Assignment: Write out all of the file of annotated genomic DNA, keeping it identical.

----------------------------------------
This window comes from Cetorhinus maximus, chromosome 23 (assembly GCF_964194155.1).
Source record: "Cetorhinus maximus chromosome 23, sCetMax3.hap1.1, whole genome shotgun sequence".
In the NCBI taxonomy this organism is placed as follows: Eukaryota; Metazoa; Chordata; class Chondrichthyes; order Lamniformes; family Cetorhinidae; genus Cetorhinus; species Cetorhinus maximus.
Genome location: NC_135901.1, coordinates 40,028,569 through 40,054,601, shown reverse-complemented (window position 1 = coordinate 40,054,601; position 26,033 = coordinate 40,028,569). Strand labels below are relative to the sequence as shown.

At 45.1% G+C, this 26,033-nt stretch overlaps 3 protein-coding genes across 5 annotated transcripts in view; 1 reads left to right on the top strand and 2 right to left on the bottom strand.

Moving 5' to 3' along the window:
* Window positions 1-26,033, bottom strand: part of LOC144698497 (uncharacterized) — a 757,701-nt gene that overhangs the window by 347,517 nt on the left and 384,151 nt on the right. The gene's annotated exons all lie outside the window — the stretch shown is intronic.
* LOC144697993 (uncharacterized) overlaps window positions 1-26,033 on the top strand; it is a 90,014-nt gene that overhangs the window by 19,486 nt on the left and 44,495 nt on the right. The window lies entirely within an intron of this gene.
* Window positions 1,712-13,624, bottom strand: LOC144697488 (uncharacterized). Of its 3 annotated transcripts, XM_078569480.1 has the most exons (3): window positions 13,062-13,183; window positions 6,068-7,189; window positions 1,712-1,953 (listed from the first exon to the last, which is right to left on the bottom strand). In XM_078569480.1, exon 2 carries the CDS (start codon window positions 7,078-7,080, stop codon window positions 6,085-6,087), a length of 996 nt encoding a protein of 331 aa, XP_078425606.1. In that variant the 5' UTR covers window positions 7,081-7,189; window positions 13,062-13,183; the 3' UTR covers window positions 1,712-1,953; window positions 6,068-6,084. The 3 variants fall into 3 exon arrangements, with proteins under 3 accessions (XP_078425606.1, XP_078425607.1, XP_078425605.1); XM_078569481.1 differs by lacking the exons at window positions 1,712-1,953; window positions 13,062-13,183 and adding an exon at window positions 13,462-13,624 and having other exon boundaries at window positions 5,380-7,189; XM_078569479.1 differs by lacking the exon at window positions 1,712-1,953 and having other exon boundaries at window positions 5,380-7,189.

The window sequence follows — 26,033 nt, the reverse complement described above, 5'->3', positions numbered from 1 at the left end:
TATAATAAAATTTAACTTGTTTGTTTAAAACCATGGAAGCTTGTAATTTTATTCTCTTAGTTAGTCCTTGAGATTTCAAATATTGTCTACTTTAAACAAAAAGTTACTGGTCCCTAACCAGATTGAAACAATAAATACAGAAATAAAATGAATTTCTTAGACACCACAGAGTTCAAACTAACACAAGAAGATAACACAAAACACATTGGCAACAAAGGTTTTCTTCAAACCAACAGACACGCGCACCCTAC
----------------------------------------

This window comes from Cetorhinus maximus, chromosome 23 (assembly GCF_964194155.1).
Source record: "Cetorhinus maximus chromosome 23, sCetMax3.hap1.1, whole genome shotgun sequence".
In the NCBI taxonomy this organism is placed as follows: Eukaryota; Metazoa; Chordata; class Chondrichthyes; order Lamniformes; family Cetorhinidae; genus Cetorhinus; species Cetorhinus maximus.
Genome location: NC_135901.1, coordinates 40,028,569 through 40,054,601, shown reverse-complemented (window position 1 = coordinate 40,054,601; position 26,033 = coordinate 40,028,569). Strand labels below are relative to the sequence as shown.

At 45.1% G+C, this 26,033-nt stretch overlaps 3 protein-coding genes across 5 annotated transcripts in view; 1 reads left to right on the top strand and 2 right to left on the bottom strand.

Moving 5' to 3' along the window:
* Window positions 1-26,033, bottom strand: part of LOC144698497 (uncharacterized) — a 757,701-nt gene that overhangs the window by 347,517 nt on the left and 384,151 nt on the right. The gene's annotated exons all lie outside the window — the stretch shown is intronic.
* LOC144697993 (uncharacterized) overlaps window positions 1-26,033 on the top strand; it is a 90,014-nt gene that overhangs the window by 19,486 nt on the left and 44,495 nt on the right. The window lies entirely within an intron of this gene.
* Window positions 1,712-13,624, bottom strand: LOC144697488 (uncharacterized). Of its 3 annotated transcripts, XM_078569480.1 has the most exons (3): window positions 13,062-13,183; window positions 6,068-7,189; window positions 1,712-1,953 (listed from the first exon to the last, which is right to left on the bottom strand). In XM_078569480.1, exon 2 carries the CDS (start codon window positions 7,078-7,080, stop codon window positions 6,085-6,087), a length of 996 nt encoding a protein of 331 aa, XP_078425606.1. In that variant the 5' UTR covers window positions 7,081-7,189; window positions 13,062-13,183; the 3' UTR covers window positions 1,712-1,953; window positions 6,068-6,084. The 3 variants fall into 3 exon arrangements, with proteins under 3 accessions (XP_078425606.1, XP_078425607.1, XP_078425605.1); XM_078569481.1 differs by lacking the exons at window positions 1,712-1,953; window positions 13,062-13,183 and adding an exon at window positions 13,462-13,624 and having other exon boundaries at window positions 5,380-7,189; XM_078569479.1 differs by lacking the exon at window positions 1,712-1,953 and having other exon boundaries at window positions 5,380-7,189.

The window sequence follows — 26,033 nt, the reverse complement described above, 5'->3', positions numbered from 1 at the left end:
TATAATAAAATTTAACTTGTTTGTTTAAAACCATGGAAGCTTGTAATTTTATTCTCTTAGTTAGTCCTTGAGATTTCAAATATTGTCTACTTTAAACAAAAAGTTACTGGTCCCTAACCAGATTGAAACAATAAATACAGAAATAAAATGAATTTCTTAGACACCACAGAGTTCAAACTAACACAAGAAGATAACACAAAACACATTGGCAACAAAGGTTTTCTTCAAACCAACAGACACGCGCACCCTAC